The best recovery method involves determining whether you have forensic counter measures and better tracking in place. McAfee has some nice, complete solutions for doing that. But whatever recovery mechanism you’re using, make sure that you don’t destroy those tracks or that you don’t potentially make it worse. You could be restoring the very same security hole that you just patched.

ITIC: McAfee recently announced the launch of the Threat Intelligence Exchange (TIE). How can enterprises benefit from implementing it?
JG: We’ve announced that we’re part of this large organization of shared global threat intelligence, which concerns the global reputation. I think we also need to be concerned about our own reputation within the business, and that’s what we mean by the local threat intelligence. That’s just as valuable because we know we have threats internally. So now, we’re taking what we learned both globally and locally, and combining it.

The other thing we’ve heard is the fact that we can share (the information) across the data exchange layer. This allows us not only to share that information with the TIE product itself, but also across all of our McAfee offerings, plus integration with our SII partners. It boils down to information, not data, so we now have a conglomerate of global threat intelligence and local threat intelligence being shared across every single security device to help make smarter decisions.

Mike Fey mentioned the indicators of attack, and the ability to piece together the information that says, “These are indicators of attack, which will help to increase our intelligence on preventing an attack, or stopping it in its tracks before it does real damage.” It’s all about the power of information sharing, and that’s going to make a big difference.

ITIC: Why are more enterprises demanding better integration across security technologies?
JG: From the – study, we’ve learned that point products might give you instant gratification, but then they also give us long-term management, support, vendor management and integration problems because there is no integration there. That’s not to say that we expect anyone to use a single source or vendor. I can’t imagine anyone having a single vendor. I do think that they need to scale and spend less time on all those issue so that they can spend more time on actually trying to practically address the problem or the innovation, because they’re not spending any time on innovation. They’re just trying to do all of this manual labour because of point products.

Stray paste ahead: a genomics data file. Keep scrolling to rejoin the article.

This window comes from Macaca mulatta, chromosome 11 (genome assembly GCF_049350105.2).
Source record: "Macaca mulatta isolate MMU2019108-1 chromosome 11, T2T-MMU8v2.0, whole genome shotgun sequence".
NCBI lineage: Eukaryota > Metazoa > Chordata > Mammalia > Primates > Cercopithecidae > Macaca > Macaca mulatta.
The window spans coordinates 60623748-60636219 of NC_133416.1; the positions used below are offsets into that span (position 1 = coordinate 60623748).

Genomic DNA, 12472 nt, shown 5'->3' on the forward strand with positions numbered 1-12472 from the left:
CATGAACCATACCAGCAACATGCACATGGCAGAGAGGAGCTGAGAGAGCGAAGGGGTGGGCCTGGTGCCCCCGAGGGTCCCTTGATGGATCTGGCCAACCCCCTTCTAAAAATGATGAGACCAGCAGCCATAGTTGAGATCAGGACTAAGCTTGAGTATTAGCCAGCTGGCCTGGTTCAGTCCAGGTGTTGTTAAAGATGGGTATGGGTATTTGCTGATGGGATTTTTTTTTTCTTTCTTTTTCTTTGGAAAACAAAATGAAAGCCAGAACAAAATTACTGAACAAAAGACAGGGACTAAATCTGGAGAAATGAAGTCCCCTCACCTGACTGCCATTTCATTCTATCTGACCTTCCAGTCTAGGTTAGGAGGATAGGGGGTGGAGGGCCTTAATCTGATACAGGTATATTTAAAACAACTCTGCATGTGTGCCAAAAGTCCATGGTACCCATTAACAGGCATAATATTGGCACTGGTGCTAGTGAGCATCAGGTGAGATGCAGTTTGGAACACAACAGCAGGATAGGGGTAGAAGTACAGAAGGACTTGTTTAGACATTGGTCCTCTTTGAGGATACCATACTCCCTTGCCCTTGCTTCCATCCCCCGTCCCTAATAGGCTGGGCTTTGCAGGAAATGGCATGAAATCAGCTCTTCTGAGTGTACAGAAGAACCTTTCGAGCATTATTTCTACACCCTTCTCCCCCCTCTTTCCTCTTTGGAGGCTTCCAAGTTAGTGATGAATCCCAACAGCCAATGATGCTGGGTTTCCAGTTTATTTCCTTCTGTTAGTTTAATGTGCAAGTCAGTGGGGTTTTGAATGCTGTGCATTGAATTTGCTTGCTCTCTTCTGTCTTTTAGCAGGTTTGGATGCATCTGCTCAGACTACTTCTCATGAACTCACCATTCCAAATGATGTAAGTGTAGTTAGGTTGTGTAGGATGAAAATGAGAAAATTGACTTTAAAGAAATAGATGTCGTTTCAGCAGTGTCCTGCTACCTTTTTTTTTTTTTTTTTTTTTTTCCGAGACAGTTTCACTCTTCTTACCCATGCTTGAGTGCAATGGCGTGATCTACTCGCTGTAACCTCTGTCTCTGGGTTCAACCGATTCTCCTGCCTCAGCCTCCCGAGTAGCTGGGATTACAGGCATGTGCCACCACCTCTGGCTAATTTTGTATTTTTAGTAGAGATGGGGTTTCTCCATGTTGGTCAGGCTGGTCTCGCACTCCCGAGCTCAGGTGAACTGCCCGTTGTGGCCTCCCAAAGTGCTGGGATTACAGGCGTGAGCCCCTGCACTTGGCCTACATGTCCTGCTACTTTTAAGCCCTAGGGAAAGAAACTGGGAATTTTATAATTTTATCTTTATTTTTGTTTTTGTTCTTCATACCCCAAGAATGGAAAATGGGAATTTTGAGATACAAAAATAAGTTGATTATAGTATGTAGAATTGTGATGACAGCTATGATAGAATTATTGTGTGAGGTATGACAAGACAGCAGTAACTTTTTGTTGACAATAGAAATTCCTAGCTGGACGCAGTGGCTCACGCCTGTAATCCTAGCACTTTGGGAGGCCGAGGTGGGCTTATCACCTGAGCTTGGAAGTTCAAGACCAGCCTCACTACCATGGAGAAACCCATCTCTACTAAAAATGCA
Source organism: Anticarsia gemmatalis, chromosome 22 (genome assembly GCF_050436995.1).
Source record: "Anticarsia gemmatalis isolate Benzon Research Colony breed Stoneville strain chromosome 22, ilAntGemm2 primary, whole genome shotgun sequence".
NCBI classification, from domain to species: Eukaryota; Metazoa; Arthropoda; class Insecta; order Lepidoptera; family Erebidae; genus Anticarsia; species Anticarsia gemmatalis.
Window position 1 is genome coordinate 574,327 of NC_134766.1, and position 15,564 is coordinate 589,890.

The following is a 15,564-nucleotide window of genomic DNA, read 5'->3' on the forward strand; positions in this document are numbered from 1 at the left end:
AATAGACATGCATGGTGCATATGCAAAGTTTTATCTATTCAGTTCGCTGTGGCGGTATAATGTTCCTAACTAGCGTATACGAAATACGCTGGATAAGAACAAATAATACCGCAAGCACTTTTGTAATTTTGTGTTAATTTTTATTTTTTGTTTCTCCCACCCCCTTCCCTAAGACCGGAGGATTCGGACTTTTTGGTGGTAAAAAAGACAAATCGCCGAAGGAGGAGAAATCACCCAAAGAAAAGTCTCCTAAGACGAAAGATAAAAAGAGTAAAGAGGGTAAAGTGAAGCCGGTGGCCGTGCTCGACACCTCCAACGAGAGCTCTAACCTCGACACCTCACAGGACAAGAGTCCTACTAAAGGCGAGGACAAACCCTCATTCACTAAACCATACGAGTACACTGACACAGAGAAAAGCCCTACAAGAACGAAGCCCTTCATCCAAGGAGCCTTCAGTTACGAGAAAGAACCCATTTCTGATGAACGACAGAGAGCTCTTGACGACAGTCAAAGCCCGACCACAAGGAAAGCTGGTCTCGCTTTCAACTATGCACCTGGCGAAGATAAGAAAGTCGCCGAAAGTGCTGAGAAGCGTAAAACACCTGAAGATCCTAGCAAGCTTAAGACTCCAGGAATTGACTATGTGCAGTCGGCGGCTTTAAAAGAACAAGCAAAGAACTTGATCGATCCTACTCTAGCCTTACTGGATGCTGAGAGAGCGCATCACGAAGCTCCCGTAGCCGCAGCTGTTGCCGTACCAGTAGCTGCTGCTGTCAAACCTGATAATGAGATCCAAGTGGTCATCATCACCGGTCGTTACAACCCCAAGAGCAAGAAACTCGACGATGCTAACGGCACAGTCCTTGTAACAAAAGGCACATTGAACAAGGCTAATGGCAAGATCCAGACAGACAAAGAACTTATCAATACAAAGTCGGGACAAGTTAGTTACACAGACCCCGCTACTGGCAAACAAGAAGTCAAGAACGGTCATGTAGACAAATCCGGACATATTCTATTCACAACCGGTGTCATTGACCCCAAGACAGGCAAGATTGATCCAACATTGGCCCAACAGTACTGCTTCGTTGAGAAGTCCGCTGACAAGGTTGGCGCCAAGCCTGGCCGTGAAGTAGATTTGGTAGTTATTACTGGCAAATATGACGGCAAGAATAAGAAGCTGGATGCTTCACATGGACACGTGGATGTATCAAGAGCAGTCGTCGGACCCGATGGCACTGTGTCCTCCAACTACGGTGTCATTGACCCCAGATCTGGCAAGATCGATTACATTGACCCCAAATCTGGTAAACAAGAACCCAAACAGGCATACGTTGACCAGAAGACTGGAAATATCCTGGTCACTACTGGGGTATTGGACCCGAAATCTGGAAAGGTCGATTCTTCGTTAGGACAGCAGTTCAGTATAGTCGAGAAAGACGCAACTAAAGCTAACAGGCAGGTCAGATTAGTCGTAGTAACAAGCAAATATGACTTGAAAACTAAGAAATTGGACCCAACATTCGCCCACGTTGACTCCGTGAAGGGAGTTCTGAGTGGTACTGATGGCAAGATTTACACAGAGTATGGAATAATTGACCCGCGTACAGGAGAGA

RS: There is a huge vector of attacks and vulnerabilities coming in by virtue of things being misconfigured or not working properly with one another, leading the customers to a false sense of security. Some may think they have DPI enabled, but in reality, they don’t. Unless they’re doing a full proxy, their DPI is on, but it’s not doing any inspection. The integration and understanding of how it works is important. I wouldn’t say it’s about having a single vendor, but look at McAfee with their acquisitions. They’re picking products and acquiring them. It’s not necessarily the same as a single vendor solution.

ITIC: What are McAfee’s future plans for security solutions?
JG: One thing is ubiquity, and this starts at the chipset and goes all the way across the line to high-end systems. I think what we need to do first and foremost is take the legacy Intel and the legacy McAfee and converge it under (new Intel Security SVP and GM) Chris Young.

I’ve been dealing with Intel for quite a while, especially on their data centre, Intel Security Control, the chipset, and various other projects. Our primary focus will be on leading the market to realize the vision of pervasive security so that we can help lead other vendors to follow that path. It’s okay if other security vendors start following our lead, but I think we have the responsibility to be the first to demonstrate pervasiveness across the entire (industry).

RS: From a third-party perspective, what I’ve seen at McAfee with their growth and their future impresses me. They are a company willing to learn and improve their products, and not just sit there and dispute the methodology. Instead of (arguing) about it, what they did is say “Hey, can you please share with us some of the samples that we missed so that we can figure out what we have to tune? Can you explain things better? Would you afford us the opportunity to challenge that again once it’s corrected?” And they did. Those are companies that are winners, in my eyes. McAfee is definitely here for enterprise security for the long haul, and we’re quite impressed with that trend.